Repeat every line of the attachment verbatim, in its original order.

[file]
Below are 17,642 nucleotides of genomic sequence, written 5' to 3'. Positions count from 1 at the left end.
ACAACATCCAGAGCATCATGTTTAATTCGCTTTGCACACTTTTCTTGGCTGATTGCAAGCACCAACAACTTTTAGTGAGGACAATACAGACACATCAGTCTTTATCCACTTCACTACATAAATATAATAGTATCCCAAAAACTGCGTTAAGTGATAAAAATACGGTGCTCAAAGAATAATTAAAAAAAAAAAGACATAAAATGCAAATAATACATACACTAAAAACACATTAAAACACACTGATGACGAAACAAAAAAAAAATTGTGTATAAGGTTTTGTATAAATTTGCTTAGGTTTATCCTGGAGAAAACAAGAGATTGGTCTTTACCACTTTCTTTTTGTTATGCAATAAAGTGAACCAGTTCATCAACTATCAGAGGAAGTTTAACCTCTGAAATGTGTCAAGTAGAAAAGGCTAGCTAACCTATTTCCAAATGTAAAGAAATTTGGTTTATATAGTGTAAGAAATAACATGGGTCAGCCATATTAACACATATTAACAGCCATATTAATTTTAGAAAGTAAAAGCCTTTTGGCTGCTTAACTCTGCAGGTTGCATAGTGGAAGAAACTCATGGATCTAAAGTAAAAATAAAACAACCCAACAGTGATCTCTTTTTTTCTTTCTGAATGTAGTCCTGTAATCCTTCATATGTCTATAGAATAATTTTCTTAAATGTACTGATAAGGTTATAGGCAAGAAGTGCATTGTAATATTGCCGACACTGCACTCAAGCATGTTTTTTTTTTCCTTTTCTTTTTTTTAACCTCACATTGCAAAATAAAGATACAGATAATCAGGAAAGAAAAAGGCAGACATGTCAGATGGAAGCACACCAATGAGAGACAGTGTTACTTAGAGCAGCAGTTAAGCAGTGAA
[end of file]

Below are 17,642 nucleotides of genomic sequence, written 5' to 3'. Positions count from 1 at the left end.
ACAACATCCAGAGCATCATGTTTAATTCGCTTTGCACACTTTTCTTGGCTGATTGCAAGCACCAACAACTTTTAGTGAGGACAATACAGACACATCAGTCTTTATCCACTTCACTACATAAATATAATAGTATCCCAAAAACTGCGTTAAGTGATAAAAATACGGTGCTCAAAGAATAATTAAAAAAAAAAAGACATAAAATGCAAATAATACATACACTAAAAACACATTAAAACACACTGATGACGAAACAAAAAAAAAATTGTGTATAAGGTTTTGTATAAATTTGCTTAGGTTTATCCTGGAGAAAACAAGAGATTGGTCTTTACCACTTTCTTTTTGTTATGCAATAAAGTGAACCAGTTCATCAACTATCAGAGGAAGTTTAACCTCTGAAATGTGTCAAGTAGAAAAGGCTAGCTAACCTATTTCCAAATGTAAAGAAATTTGGTTTATATAGTGTAAGAAATAACATGGGTCAGCCATATTAACACATATTAACAGCCATATTAATTTTAGAAAGTAAAAGCCTTTTGGCTGCTTAACTCTGCAGGTTGCATAGTGGAAGAAACTCATGGATCTAAAGTAAAAATAAAACAACCCAACAGTGATCTCTTTTTTTCTTTCTGAATGTAGTCCTGTAATCCTTCATATGTCTATAGAATAATTTTCTTAAATGTACTGATAAGGTTATAGGCAAGAAGTGCATTGTAATATTGCCGACACTGCACTCAAGCATGTTTTTTTTTTCCTTTTCTTTTTTTTAACCTCACATTGCAAAATAAAGATACAGATAATCAGGAAAGAAAAAGGCAGACATGTCAGATGGAAGCACACCAATGAGAGACAGTGTTACTTAGAGCAGCAGTTAAGCAGTGAA